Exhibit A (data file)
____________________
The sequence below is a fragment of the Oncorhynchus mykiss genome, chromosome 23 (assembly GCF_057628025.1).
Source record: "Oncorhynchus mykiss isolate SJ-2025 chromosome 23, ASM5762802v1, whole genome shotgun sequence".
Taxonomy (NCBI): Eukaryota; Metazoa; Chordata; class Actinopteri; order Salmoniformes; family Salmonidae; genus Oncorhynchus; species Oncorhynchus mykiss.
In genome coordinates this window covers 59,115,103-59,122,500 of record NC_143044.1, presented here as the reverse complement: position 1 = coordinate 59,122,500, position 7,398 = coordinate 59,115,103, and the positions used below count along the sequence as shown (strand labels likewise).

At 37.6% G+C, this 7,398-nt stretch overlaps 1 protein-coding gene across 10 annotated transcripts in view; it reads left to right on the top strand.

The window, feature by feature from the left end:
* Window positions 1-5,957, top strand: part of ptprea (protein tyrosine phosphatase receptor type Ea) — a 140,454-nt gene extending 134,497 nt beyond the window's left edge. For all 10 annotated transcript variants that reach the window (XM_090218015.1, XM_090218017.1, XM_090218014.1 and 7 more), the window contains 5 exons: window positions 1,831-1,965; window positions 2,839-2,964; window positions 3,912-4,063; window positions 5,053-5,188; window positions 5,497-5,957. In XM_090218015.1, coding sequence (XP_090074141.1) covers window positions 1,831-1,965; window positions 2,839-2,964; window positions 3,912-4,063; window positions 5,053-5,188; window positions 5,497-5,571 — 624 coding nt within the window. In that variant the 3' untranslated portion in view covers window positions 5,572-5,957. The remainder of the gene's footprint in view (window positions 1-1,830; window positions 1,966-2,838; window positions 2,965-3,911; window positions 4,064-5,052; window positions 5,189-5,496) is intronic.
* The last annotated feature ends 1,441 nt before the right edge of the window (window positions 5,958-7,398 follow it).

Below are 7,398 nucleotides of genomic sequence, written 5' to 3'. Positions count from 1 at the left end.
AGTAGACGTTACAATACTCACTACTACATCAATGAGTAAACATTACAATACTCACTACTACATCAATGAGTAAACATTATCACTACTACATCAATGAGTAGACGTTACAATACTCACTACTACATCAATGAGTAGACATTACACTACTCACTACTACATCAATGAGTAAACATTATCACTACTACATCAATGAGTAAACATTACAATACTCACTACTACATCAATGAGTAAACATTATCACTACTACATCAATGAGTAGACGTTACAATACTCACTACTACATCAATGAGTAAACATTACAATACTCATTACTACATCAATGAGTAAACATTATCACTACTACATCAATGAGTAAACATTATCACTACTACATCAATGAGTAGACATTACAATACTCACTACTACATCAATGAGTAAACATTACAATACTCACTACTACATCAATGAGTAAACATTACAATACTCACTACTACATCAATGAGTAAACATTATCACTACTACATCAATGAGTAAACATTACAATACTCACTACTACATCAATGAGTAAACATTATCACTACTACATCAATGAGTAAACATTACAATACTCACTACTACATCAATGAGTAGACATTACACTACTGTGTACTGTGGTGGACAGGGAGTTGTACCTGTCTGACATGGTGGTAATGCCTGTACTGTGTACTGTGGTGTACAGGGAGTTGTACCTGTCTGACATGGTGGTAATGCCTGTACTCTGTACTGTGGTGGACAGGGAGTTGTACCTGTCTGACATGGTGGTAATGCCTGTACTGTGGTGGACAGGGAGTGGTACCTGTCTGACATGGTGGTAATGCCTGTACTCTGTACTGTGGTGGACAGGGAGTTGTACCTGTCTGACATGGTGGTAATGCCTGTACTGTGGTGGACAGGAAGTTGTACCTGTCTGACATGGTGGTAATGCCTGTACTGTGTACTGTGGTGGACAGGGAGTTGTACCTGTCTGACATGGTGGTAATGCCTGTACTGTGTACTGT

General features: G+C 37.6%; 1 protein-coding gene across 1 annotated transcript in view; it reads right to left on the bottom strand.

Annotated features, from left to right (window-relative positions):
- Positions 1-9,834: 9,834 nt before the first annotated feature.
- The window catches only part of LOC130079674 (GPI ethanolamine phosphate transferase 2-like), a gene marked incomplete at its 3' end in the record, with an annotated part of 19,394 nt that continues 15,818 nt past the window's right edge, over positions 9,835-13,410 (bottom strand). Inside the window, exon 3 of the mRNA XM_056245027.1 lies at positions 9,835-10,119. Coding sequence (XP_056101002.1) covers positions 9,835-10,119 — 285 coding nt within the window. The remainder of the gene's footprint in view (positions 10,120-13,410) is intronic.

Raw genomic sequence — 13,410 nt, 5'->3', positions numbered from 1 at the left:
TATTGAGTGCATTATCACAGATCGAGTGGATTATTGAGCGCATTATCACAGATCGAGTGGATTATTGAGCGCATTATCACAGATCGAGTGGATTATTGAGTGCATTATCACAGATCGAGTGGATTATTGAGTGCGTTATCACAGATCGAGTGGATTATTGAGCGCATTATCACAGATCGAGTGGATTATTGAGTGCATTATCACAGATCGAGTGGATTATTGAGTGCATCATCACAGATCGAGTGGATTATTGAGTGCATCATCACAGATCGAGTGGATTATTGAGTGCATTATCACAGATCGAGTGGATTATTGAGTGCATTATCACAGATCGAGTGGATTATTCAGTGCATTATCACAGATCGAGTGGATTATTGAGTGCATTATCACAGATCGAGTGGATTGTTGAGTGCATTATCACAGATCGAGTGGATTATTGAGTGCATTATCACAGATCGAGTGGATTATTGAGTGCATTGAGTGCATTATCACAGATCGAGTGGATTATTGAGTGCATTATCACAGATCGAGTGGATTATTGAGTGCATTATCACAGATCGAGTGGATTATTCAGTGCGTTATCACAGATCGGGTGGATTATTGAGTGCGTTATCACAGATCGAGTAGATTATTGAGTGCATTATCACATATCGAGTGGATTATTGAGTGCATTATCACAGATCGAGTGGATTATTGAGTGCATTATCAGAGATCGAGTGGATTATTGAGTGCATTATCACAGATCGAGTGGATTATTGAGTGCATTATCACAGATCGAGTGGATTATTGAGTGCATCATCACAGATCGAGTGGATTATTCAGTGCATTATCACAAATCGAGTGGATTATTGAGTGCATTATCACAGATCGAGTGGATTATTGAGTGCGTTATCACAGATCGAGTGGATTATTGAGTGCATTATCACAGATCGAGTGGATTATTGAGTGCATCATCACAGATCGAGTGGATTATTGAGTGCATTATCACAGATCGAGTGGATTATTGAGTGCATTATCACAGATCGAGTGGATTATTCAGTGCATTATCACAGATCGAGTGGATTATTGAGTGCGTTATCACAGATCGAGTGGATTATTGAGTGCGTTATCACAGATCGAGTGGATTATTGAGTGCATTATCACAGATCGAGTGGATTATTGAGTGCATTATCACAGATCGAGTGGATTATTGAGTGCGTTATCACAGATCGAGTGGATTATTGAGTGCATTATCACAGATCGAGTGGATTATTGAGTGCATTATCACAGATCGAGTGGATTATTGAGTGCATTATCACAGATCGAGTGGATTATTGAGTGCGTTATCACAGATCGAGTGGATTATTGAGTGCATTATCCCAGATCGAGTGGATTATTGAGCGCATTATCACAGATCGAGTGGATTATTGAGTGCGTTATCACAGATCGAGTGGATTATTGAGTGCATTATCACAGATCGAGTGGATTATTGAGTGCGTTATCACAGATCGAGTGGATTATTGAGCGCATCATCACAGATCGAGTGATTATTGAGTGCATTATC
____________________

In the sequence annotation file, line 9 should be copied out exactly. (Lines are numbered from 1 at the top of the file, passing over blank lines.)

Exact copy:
Below are 7,398 nucleotides of genomic sequence, written 5' to 3'. Positions count from 1 at the left end.